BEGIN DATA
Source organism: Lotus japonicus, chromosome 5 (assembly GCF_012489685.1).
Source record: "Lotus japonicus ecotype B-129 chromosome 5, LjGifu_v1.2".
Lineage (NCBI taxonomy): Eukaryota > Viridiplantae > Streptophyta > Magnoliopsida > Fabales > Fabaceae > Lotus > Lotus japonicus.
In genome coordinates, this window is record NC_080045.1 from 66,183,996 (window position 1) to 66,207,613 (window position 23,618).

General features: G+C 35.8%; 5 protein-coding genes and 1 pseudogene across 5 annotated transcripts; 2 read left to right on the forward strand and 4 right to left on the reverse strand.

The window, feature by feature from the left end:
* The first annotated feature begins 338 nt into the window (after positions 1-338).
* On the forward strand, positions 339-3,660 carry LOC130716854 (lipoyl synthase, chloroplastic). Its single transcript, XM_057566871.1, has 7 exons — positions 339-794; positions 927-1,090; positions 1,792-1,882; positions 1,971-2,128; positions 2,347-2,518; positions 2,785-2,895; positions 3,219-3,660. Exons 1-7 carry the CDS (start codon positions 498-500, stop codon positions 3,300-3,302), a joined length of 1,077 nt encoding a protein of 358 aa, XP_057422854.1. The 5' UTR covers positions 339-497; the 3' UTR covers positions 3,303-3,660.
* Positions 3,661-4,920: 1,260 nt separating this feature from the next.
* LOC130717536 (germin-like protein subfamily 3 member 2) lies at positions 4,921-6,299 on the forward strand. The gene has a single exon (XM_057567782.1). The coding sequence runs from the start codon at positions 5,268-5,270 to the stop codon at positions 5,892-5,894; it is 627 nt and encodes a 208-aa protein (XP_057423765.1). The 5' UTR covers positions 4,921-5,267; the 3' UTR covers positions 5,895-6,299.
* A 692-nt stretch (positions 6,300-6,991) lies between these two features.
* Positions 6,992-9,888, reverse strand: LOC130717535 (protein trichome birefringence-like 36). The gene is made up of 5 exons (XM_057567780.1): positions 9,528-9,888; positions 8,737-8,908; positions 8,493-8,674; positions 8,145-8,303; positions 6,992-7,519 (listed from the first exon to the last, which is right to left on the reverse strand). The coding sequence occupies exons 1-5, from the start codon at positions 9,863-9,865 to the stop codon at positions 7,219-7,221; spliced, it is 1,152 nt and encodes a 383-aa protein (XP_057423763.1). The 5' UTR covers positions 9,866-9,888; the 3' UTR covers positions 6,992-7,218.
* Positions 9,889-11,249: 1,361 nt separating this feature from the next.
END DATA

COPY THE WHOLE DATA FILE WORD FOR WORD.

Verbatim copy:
Source organism: Lotus japonicus, chromosome 5 (assembly GCF_012489685.1).
Source record: "Lotus japonicus ecotype B-129 chromosome 5, LjGifu_v1.2".
Lineage (NCBI taxonomy): Eukaryota > Viridiplantae > Streptophyta > Magnoliopsida > Fabales > Fabaceae > Lotus > Lotus japonicus.
In genome coordinates, this window is record NC_080045.1 from 66,183,996 (window position 1) to 66,207,613 (window position 23,618).

General features: G+C 35.8%; 5 protein-coding genes and 1 pseudogene across 5 annotated transcripts; 2 read left to right on the forward strand and 4 right to left on the reverse strand.

The window, feature by feature from the left end:
* The first annotated feature begins 338 nt into the window (after positions 1-338).
* On the forward strand, positions 339-3,660 carry LOC130716854 (lipoyl synthase, chloroplastic). Its single transcript, XM_057566871.1, has 7 exons — positions 339-794; positions 927-1,090; positions 1,792-1,882; positions 1,971-2,128; positions 2,347-2,518; positions 2,785-2,895; positions 3,219-3,660. Exons 1-7 carry the CDS (start codon positions 498-500, stop codon positions 3,300-3,302), a joined length of 1,077 nt encoding a protein of 358 aa, XP_057422854.1. The 5' UTR covers positions 339-497; the 3' UTR covers positions 3,303-3,660.
* Positions 3,661-4,920: 1,260 nt separating this feature from the next.
* LOC130717536 (germin-like protein subfamily 3 member 2) lies at positions 4,921-6,299 on the forward strand. The gene has a single exon (XM_057567782.1). The coding sequence runs from the start codon at positions 5,268-5,270 to the stop codon at positions 5,892-5,894; it is 627 nt and encodes a 208-aa protein (XP_057423765.1). The 5' UTR covers positions 4,921-5,267; the 3' UTR covers positions 5,895-6,299.
* A 692-nt stretch (positions 6,300-6,991) lies between these two features.
* Positions 6,992-9,888, reverse strand: LOC130717535 (protein trichome birefringence-like 36). The gene is made up of 5 exons (XM_057567780.1): positions 9,528-9,888; positions 8,737-8,908; positions 8,493-8,674; positions 8,145-8,303; positions 6,992-7,519 (listed from the first exon to the last, which is right to left on the reverse strand). The coding sequence occupies exons 1-5, from the start codon at positions 9,863-9,865 to the stop codon at positions 7,219-7,221; spliced, it is 1,152 nt and encodes a 383-aa protein (XP_057423763.1). The 5' UTR covers positions 9,866-9,888; the 3' UTR covers positions 6,992-7,218.
* Positions 9,889-11,249: 1,361 nt separating this feature from the next.